Rip in time

The Baltimore Sun

He got conked on the noggin in Communist Poland and woke up 19 years later. Jan Grzebski, who went under at the age of 46 and is now 65, appeared on Polish TV last week, marveling at all that has changed since the grim days of the Warsaw Pact. Why, there's food in the stores! Imagine that. And cell phones. But all those people, free of the Soviet yoke (and also untroubled by head batterings) - why, he wonders, do they moan into their phones all day long? "I've got nothing," said Mr. Grzebski, "to complain about."

The first thought that comes to mind is Rip Van Winkle. A bit obvious, maybe? Well, hold on; it might be a good idea to go back and actually read Washington Irving's deadpan tale of oblivion in the Catskills. And what do you know - similarities so startling that it makes you wonder whether "Grzebski" might simply be the Polish word for "Winkle."

Old Rip, of course, slept for 20 years, and not 19. But he, too, missed a revolution. He lay down a subject of King George III, and got up a citizen of the United States, though it took him a while to figure that out.

He was a fellow who enjoyed life, except for work. Irving (who claimed to be passing on a posthumous story as written by the purported historian Diedrich Knickerbocker) put it this way: "The great error in Rip's composition was an insuperable aversion to all kinds of profitable labor."

Mr. Grzebski's own professional diligence aside, that sounds like a pretty fair description of the sort of work ethic that communism fostered wherever it took root.

As a young man, Rip hung out at a sleepy little inn, swapping long pointless stories. When he reappeared, the inn had been replaced by a gimcrack hotel, owned by someone, obviously not from those parts, named Jonathan Doolittle.

This sort of development sounds more than a bit like Poland today. "The very character of the people seemed changed. There was a busy, bustling, disputatious tone about it, instead of the accustomed phlegm and drowsy tranquillity." All those people, moaning on their cell phones.

Rip eventually got used to it all - even the bewildering politicians who had appeared in the wake of the revolution, jabbing at him and barking about one party or another - and presumably Mr. Grzebski will, too.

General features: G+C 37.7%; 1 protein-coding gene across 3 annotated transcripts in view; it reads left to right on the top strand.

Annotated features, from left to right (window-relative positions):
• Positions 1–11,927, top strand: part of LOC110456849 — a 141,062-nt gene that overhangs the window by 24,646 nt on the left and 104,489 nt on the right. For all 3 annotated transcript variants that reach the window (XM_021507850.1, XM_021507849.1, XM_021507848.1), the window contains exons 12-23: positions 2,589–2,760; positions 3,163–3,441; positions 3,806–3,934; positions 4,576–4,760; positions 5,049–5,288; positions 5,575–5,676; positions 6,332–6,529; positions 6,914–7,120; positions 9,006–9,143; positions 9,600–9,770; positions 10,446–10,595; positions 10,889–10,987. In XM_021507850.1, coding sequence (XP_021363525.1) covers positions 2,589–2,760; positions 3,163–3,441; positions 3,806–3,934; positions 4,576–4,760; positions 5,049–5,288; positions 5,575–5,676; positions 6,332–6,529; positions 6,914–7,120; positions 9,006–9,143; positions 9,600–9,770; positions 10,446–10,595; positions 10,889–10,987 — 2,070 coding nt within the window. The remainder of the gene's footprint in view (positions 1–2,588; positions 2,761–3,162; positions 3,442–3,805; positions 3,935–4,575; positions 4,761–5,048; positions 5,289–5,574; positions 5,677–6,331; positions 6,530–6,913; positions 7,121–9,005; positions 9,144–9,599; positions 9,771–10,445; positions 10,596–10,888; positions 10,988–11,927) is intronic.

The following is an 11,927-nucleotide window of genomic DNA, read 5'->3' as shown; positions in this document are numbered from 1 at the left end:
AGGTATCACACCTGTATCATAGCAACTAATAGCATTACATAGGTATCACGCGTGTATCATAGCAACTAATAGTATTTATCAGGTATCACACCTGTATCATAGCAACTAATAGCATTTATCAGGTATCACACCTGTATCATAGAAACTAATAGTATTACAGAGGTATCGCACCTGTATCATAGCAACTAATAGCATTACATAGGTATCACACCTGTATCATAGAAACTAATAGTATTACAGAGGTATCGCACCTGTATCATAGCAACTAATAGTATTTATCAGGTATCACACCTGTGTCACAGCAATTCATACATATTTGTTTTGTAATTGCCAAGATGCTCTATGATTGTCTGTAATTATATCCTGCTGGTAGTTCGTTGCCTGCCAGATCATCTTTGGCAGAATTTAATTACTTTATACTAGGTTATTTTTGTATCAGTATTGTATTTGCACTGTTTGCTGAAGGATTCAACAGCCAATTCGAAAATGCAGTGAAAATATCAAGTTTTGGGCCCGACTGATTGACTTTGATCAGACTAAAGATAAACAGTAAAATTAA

They came to unconsciousness by different paths. When the young Rip wandered up into the mountains, he came upon Henry Hudson and his men, still dressed in doublets and jerkins and that sort of thing. Some contend that Hudson had died 160 years or so earlier, but here he was, playing at ninepins with his crew in a high meadow; the sound of their bowling was like thunder. Rip helped himself to their liquor, and the next thing he knew he had a foot-long beard and a gun gone to rust. Mr. Grzebski was hit on the head as he was coupling freight cars together. Prosaic, maybe, though if you listen to the trains even today you might just hear the sound of thunder, mightn't you?

Rip was sent roaming by his wife's nagging (and was comforted to hear upon his return that she had died). Not so with the Grzebskis - and here's an important difference. Doctors told Gertruda that Jan wouldn't recover and hadn't long to live, but she devoted 19 years to his constant care and was rewarded with the return of her husband to consciousness. It's a sweet story, for a sentimental age.

But is there a credibility gap between the Grzebski and Van Winkle stories? Diedrich Knickerbocker's account does raise the suspicion that it might have been embroidered a bit. Not at all - in an accompanying note, Irving himself informs us that its "scrupulous accuracy" has been completely established. That would seem to settle it.

And in fact, Mr. Grzebski's well-documented case - of a man making a leap beyond imagining, from a mind-deadening society directly to another, more vivid one; arising from an oblivion that seems to be an emblematic extension of the old way of life, a metaphor made real; and then looking with puzzlement and some delight through old eyes at a new world - why, surely this lends more credence, not less, to the Knickerbocker tale of Rip Van Winkle.

- Will Englund

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